Democracy is in shambles economically and politically. The recent economic meltdown in Europe and the U.S. has substituted democratic deliberation with technocratic decisions. In Athens, Madrid, Lisbon, New York, Pittsburgh or Istanbul, protesters have denounced the incapacity and unwillingness of elected officials to heed to their voices.
While the diagnosis of our political-economic illness has been established, remedies are hard to come. What can we do to restore our broken democracy? Which modes of political participation are likely to have an impact? And what are the loci of political innovation in the wake of the crisis? It is with these questions that Reclaiming Democracy engages. We argue that the managerial approach to solving the crisis violates ‘a right to politics’, that is, a right that our collective life be guided by meaningful politics: by discussion of and decision among genuinely alternative principles and policies. The contributors to this volume are united in their commitment to explore how and where this right can be affirmed in a way that resuscitates democracy in the wake of the crisis. Mixing theoretical reflection and empirical analysis the book offers fresh insights into democracy’s current conundrum and makes concrete proposals about how ‘the right to politics’ can be protected.
"The multifaceted dimensions of the contemporary crisis of democracy emerge powerfully in this excellent collection of thoughtful contributions from leading scholars in contemporary political theory. Contributors seem to be engaging in an extended dialogue that reaches across the full range of theoretical, historical, social, and political challenges that neoliberalism, managerialism, and global financial upheavals pose to democratic life, while at the same time offering possibilities for renewal by claiming a "right to politics." A timely and important book."—Mary G Dietz, Northwestern University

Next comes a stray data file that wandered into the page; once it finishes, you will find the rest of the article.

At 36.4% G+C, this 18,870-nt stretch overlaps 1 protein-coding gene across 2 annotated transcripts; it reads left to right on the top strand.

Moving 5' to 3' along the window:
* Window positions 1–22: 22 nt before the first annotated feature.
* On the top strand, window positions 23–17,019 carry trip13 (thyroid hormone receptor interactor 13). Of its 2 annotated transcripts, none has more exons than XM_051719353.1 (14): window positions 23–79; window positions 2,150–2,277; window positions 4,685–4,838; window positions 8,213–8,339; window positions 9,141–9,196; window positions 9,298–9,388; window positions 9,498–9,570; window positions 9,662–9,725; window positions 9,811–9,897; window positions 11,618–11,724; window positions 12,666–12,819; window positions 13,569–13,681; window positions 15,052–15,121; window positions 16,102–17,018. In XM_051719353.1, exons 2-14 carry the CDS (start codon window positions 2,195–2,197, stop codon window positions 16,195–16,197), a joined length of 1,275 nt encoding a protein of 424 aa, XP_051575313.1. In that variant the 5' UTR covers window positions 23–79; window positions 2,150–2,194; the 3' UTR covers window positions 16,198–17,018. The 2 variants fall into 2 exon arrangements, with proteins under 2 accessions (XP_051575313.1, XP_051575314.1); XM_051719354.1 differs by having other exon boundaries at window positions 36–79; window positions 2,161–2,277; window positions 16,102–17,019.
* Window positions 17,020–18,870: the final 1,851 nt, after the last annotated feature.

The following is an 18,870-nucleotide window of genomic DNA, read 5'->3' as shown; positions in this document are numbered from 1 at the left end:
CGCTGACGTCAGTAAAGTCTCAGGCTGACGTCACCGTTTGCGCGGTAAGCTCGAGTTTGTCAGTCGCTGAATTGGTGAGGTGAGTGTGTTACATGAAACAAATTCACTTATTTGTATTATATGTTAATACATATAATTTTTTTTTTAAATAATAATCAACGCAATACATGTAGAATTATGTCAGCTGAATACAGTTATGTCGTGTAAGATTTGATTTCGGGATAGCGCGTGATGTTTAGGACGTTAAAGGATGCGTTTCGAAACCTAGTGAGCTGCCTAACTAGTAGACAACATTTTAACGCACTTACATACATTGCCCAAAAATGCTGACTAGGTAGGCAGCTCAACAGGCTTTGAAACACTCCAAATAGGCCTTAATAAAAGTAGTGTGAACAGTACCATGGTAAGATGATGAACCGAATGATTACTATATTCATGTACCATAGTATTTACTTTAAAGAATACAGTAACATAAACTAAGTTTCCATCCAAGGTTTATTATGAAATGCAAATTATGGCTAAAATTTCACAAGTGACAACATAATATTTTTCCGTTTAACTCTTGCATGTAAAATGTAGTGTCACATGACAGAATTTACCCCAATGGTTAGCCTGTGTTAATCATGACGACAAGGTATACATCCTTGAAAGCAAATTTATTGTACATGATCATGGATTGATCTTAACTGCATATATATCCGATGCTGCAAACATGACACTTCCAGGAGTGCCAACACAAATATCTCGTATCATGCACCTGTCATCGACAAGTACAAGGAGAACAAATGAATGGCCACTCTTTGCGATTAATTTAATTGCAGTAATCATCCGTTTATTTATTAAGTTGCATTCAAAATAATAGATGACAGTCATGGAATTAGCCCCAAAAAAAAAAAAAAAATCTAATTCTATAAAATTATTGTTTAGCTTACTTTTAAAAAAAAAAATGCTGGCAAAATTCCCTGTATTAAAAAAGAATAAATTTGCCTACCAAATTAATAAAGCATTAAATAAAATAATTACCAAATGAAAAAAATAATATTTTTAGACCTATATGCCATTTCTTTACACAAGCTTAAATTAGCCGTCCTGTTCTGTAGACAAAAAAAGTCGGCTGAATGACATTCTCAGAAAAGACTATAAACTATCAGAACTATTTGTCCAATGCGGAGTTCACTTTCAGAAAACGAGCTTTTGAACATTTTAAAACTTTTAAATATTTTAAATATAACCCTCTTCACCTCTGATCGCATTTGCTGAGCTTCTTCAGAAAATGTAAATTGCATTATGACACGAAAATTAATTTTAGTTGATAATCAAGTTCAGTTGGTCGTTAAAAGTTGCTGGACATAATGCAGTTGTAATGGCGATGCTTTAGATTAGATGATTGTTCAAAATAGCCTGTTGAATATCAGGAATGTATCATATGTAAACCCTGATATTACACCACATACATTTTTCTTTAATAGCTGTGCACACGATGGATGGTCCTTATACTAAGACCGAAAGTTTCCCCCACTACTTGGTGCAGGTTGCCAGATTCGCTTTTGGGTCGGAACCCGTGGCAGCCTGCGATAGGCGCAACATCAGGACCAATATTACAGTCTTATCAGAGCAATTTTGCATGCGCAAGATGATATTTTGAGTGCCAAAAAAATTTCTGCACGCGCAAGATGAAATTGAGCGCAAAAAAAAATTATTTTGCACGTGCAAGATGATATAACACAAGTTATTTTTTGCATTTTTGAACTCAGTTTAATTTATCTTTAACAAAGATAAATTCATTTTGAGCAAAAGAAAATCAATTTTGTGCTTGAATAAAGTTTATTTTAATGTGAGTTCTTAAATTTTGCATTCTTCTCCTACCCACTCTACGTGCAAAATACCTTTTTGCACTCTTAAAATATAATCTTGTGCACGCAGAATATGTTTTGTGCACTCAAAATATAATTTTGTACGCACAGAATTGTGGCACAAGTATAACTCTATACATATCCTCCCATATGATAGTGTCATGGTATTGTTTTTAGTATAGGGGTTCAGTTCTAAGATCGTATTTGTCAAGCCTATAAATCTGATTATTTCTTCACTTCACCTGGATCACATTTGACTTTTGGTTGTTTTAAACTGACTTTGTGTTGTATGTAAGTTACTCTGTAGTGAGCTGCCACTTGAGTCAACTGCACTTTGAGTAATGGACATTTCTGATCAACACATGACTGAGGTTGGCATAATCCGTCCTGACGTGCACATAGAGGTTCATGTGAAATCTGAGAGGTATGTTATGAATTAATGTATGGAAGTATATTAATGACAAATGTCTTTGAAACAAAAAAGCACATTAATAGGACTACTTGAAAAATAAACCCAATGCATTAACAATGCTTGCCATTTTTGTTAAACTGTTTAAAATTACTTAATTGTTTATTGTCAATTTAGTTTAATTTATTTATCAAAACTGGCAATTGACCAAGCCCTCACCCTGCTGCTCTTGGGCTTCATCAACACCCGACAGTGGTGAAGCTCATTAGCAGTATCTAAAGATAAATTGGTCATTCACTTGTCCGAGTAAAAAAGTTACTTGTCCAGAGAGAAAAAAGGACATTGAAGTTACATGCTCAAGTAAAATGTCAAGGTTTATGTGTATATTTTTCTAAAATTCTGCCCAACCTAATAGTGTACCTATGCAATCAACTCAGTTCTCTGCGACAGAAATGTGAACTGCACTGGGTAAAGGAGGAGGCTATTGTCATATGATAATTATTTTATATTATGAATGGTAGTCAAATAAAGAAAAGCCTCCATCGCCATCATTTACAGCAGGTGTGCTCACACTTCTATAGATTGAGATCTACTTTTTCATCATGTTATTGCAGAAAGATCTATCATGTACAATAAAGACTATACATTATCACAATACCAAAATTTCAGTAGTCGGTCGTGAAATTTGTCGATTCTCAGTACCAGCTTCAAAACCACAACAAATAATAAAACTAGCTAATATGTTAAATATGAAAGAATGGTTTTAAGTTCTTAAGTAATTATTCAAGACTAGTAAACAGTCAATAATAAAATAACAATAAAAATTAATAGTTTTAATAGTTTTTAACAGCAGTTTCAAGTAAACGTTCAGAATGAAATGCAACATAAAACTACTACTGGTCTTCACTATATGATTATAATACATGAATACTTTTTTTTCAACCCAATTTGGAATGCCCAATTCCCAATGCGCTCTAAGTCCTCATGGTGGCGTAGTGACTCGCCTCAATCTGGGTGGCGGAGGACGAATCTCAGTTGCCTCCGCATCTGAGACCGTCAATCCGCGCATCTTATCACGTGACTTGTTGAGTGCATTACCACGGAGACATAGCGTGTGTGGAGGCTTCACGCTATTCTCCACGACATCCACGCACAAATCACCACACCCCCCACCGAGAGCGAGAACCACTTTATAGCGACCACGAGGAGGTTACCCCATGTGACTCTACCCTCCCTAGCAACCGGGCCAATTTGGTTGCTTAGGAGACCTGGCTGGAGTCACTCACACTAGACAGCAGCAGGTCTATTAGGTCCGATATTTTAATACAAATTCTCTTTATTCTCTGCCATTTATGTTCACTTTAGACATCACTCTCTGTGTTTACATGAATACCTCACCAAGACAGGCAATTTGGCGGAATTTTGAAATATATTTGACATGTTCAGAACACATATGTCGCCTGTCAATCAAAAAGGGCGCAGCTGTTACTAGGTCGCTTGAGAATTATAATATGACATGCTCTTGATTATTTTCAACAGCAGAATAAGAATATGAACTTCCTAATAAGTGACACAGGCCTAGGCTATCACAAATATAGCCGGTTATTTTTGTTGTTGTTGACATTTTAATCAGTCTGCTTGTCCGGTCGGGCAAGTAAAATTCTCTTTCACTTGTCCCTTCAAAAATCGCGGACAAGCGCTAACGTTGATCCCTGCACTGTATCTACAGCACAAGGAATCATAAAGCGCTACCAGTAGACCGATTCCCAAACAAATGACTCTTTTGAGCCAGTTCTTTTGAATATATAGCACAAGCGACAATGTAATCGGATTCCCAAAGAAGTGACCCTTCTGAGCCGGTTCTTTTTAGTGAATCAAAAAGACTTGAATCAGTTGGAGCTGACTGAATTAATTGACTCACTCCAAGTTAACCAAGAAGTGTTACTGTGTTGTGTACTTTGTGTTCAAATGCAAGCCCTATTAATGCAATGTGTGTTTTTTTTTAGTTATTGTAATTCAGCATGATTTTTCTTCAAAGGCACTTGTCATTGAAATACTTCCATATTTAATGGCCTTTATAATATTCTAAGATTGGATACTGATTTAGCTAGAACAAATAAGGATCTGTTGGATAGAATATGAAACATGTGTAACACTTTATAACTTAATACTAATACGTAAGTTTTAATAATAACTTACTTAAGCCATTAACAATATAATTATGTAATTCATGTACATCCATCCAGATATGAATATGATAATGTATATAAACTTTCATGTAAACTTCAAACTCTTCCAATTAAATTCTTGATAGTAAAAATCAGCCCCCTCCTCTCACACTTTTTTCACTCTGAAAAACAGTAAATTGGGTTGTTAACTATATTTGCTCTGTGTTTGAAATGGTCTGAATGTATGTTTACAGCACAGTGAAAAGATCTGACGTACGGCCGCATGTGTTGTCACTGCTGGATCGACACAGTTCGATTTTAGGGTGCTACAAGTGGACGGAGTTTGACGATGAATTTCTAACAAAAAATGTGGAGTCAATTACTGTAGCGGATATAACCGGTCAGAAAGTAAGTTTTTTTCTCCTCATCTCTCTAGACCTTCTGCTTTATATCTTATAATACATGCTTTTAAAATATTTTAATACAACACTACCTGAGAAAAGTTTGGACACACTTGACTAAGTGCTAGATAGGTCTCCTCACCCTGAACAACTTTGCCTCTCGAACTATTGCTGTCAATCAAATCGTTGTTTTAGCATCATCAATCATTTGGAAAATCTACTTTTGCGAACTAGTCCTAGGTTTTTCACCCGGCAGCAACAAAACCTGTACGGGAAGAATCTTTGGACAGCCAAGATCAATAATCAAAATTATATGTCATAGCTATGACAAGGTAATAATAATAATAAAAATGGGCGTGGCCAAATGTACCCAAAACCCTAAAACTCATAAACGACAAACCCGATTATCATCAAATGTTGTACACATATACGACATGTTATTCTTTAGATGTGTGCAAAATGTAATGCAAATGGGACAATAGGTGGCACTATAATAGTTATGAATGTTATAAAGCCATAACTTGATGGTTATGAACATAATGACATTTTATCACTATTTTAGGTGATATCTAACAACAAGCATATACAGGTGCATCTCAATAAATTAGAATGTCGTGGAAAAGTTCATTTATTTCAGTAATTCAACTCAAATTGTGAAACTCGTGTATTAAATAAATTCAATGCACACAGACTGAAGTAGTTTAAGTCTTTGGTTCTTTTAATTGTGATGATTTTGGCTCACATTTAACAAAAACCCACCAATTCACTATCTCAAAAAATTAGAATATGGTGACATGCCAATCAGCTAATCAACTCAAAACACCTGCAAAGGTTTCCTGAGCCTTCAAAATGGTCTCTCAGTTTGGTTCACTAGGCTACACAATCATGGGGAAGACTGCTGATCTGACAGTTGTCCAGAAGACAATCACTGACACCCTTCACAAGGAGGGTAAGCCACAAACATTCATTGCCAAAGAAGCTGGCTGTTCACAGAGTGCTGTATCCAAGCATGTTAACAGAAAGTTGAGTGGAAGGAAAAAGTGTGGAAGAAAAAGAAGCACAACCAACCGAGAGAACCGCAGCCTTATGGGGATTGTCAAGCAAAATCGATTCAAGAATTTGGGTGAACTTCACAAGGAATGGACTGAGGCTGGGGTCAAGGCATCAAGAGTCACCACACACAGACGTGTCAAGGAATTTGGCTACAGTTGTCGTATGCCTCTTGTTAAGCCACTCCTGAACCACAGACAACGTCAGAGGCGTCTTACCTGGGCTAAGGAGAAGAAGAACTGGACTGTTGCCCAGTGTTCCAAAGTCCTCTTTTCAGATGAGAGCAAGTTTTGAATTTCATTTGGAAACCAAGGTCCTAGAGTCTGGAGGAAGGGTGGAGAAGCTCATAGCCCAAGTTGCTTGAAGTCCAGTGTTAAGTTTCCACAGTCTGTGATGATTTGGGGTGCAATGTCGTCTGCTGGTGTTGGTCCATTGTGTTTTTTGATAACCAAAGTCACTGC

Selected Contents: Introduction Albena Azmanova and Mihaela Mihai Part 1: Loci of Democracy 1. Agonism and the Crisis of Representative Democracy Paulina Tambakaki 2. Freedom, Democracy, and Working Life Keith Breen 3. Technology: The Promises of Communicative Capitalism Jodi Dean 4. Ungovernability Claus Offe Part 2: Modes of Democratic Politics 5. Democracy, Law and Global Finance: A Legal and Institutional Perspective Tamara Lothian 6. Democracy and the Absolute Power of Disembedded Financial Markets Alessandro Ferrara 7. Success and Failure in the Deliberative EconomyArjun Appadurai 8. The Promise of Global Transparency: Between Information and Emancipation Matthew Fluck Part 3: Democratic Critique 9. Neoliberalism, the Street, and the Forum Noëlle McAfee 10. Founding Political Critique in a Post-Political World: Towards a Renewal of Utopian Energies Nikolas Kompridis 11. From the Assembly to the Agora: Non-Linear Politics and the Politicisation of Everyday Life David Chandler
Advisory Board: Amy Allen (Penn State University), Benjamin Barber (City University of New York), Rajeev Bhargava (Centre for the Study of Developing Societies), Fred Dallmayr (University of Notre Dame), John Keane (University of Sydney), James R. Martel (San Francisco State University), Chantal Mouffe (University of Westminster), Davide Panagia (UCLA), Bhikhu Parekh (House of Lords), and Nadia Urbinati (Columbia University)
Democracy is being re-thought almost everywhere today: with the widespread questioning of the rationalist assumptions of classical liberalism, and the implications this has for representational competition; with the Arab Spring, destabilizing many assumptions about the geographic spread of democracy; with the deficits of democracy apparent in the Euro-zone crisis, especially as it affects the management of budget deficits; with democracy increasingly understand as a process of social empowerment and equalization, blurring the lines of division between formal and informal spheres; and with growing demands for democracy to be reformulated to include the needs of those currently marginalized or even to include the representation of non-human forms of life with whom we share our planet.
Routledge Advances in Democratic Theory publishes state of the art theoretical reflection on the problems and prospects of democratic theory when many of the traditional categories and concepts are being reworked and rethought in our globalized and complex times.
The series is published in cooperation with the Centre for the Study of Democracy, University of Westminster, London, UK.
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